It was the morning of October 23rd when I prepared myself to meet Gabriela Adamesteanu. An unexpectedly sunny, cold autumn Sunday morning, the only day in the week when I prefer indoor comfort to outside activity. Nervous thoughts about this encounter had started nagging me some days before. I was constantly reminded of this lady's reputation as "one of the most prominent contemporary Romanian writers", title which confronted me, a "nobody" living in Brussels. Of course, my Romanian origin increased the feeling of nervousness. I was thinking I was about to meet someone so famous "at home" (though not only there!), whose captivating style of writing raised my curiosity about a world that I had, up to the moment of discovering her novels, kept at arm's length: the contemporary history of my country.
I had met Gabriela Adamesteanu through her most famous novels: Wasted Morning and Provisionality.
I am not an "avid reader", but once I came across these two novels, I became one. For lucky French speakers, the former had been translated into French and published by Gallimard in 2005, under the title of Une Matinée Perdue. The other book of hers translated into French is Vienne le jour (The Equal Way of Every Day) that I'm looking forward to discovering with the same feeling of anticipation I had about meeting its author.
Two Romanians meeting in Brussels... Had I known I had the chance to meet her somewhere in Romania, I wouldn't have been so keen on the idea, probably. But at 3.000 km far from home, the word "Romanian" suddenly receives a sweet, soft meaning, smelling of sponge cake, stuffed cabbage, plum brandy and virtually of anything you miss about your country. I went to this literary rendez-vous anticipating a genuine Romanian feeling, and my anticipation was fed beyond its expectations. Apart from the Romanian food generously home-cooked by one of the participants, the real Romanianness came from the stories Gabriela told when answered questions from the moderator, Mr Achmy Halley, the director of Villa Marguerite Yourcenar, on the occasion of a literary brunch at the Passa Porta library.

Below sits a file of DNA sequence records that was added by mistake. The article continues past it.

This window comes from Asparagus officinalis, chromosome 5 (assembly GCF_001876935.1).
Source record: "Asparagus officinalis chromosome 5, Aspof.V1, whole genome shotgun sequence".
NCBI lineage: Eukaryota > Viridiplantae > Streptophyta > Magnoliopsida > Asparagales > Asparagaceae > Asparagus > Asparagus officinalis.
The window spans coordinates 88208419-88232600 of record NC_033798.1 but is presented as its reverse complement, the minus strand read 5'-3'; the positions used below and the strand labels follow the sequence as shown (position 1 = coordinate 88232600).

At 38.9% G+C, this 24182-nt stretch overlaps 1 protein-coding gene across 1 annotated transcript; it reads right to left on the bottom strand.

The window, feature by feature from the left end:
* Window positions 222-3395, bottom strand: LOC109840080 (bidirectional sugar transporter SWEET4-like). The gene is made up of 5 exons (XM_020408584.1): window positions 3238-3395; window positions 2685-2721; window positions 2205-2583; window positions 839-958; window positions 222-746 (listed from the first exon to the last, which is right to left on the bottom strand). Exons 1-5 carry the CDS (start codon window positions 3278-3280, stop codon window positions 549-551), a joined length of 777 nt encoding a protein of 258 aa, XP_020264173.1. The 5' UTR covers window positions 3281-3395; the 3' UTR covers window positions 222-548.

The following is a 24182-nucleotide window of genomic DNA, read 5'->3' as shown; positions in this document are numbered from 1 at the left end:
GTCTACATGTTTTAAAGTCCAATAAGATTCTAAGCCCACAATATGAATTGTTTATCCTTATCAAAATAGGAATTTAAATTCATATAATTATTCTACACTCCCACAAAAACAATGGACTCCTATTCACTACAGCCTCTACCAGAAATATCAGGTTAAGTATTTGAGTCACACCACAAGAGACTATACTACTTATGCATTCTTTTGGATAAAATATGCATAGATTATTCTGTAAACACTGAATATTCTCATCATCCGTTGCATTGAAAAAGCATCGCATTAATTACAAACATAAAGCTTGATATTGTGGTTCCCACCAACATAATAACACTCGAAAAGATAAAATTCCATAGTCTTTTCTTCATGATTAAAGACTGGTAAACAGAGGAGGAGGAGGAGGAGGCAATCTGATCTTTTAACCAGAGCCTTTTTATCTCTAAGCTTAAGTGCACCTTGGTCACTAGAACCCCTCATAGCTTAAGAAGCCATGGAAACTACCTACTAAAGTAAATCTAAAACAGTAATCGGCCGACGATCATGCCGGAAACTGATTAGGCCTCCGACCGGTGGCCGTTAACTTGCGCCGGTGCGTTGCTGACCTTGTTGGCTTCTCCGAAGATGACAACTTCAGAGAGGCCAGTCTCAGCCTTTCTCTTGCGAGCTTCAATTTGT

Deja-vu of dark years
I knew from her novels that Gabriela was preoccupied with history; the history of the Romanian people. She lived the worst part of it, the communism. She told the audience stories of her childhood communist memories instilling in us a feeling of "deja-vu". Either because we remembered reading about them in her books, or because we also lived them. And anyone who is older than 30 has communist memories. The atmosphere of those dark years is very well captured in her most recent novel, Provisionality, awarded with the prize of the literary magazine Observatorul Cultural, while it was shortlisted for a prize from the Writers Union of and the prize of the magazine Romania Literara, all of these being prestigious cultural brands in Romania.
She did not want to dedicate her life to writing, therefore she took the time for a family. As a result, there have been big pauses between her novels. Writing well enough to receive international acclaim and recognition is not easy for a young mother, let alone finding a balance between "communist righteousness" in order to see its books published, and the commitment to her literary credo, the strive for truth. It is so the more her merit to have been invited to this Brunch littéraire as "one of the leading literary figures of the contemporary Romanian literature".